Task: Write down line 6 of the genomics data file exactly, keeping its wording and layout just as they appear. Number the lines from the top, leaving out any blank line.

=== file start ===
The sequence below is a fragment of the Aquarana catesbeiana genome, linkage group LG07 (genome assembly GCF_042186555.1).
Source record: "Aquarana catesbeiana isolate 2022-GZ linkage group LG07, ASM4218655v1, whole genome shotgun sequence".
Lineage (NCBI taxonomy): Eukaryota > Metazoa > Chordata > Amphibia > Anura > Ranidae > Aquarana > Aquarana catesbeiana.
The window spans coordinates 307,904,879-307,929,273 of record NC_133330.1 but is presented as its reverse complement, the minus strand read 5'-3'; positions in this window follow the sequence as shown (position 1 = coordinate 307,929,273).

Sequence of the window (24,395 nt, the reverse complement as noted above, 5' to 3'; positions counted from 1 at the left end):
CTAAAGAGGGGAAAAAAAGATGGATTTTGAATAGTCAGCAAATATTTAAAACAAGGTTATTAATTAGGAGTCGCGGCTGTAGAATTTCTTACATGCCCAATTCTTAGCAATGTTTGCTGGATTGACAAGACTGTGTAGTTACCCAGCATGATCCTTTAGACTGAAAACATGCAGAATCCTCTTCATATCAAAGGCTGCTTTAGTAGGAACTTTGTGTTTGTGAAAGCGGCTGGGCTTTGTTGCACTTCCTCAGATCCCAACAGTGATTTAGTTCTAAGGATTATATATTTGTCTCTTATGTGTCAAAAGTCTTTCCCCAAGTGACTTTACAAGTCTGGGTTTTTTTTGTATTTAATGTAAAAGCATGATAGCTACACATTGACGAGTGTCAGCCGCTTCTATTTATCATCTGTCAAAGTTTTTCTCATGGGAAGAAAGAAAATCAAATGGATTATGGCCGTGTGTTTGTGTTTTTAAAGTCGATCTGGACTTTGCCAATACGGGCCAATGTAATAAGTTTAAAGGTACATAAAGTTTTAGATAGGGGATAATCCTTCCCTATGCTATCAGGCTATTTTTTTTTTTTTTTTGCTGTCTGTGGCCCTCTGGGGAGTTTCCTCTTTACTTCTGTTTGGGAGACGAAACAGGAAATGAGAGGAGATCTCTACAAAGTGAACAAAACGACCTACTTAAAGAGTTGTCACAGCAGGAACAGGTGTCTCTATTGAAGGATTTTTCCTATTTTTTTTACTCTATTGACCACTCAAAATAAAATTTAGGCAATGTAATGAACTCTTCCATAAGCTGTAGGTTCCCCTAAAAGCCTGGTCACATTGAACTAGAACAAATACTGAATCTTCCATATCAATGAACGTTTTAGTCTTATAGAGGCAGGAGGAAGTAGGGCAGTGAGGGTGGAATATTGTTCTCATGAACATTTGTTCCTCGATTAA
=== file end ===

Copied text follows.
CTAAAGAGGGGAAAAAAAGATGGATTTTGAATAGTCAGCAAATATTTAAAACAAGGTTATTAATTAGGAGTCGCGGCTGTAGAATTTCTTACATGCCCAATTCTTAGCAATGTTTGCTGGATTGACAAGACTGTGTAGTTACCCAGCATGATCCTTTAGACTGAAAACATGCAGAATCCTCTTCATATCAAAGGCTGCTTTAGTAGGAACTTTGTGTTTGTGAAAGCGGCTGGGCTTTGTTGCACTTCCTCAGATCCCAACAGTGATTTAGTTCTAAGGATTATATATTTGTCTCTTATGTGTCAAAAGTCTTTCCCCAAGTGACTTTACAAGTCTGGGTTTTTTTTGTATTTAATGTAAAAGCATGATAGCTACACATTGACGAGTGTCAGCCGCTTCTATTTATCATCTGTCAAAGTTTTTCTCATGGGAAGAAAGAAAATCAAATGGATTATGGCCGTGTGTTTGTGTTTTTAAAGTCGATCTGGACTTTGCCAATACGGGCCAATGTAATAAGTTTAAAGGTACATAAAGTTTTAGATAGGGGATAATCCTTCCCTATGCTATCAGGCTATTTTTTTTTTTTTTTTGCTGTCTGTGGCCCTCTGGGGAGTTTCCTCTTTACTTCTGTTTGGGAGACGAAACAGGAAATGAGAGGAGATCTCTACAAAGTGAACAAAACGACCTACTTAAAGAGTTGTCACAGCAGGAACAGGTGTCTCTATTGAAGGATTTTTCCTATTTTTTTTACTCTATTGACCACTCAAAATAAAATTTAGGCAATGTAATGAACTCTTCCATAAGCTGTAGGTTCCCCTAAAAGCCTGGTCACATTGAACTAGAACAAATACTGAATCTTCCATATCAATGAACGTTTTAGTCTTATAGAGGCAGGAGGAAGTAGGGCAGTGAGGGTGGAATATTGTTCTCATGAACATTTGTTCCTCGATTAA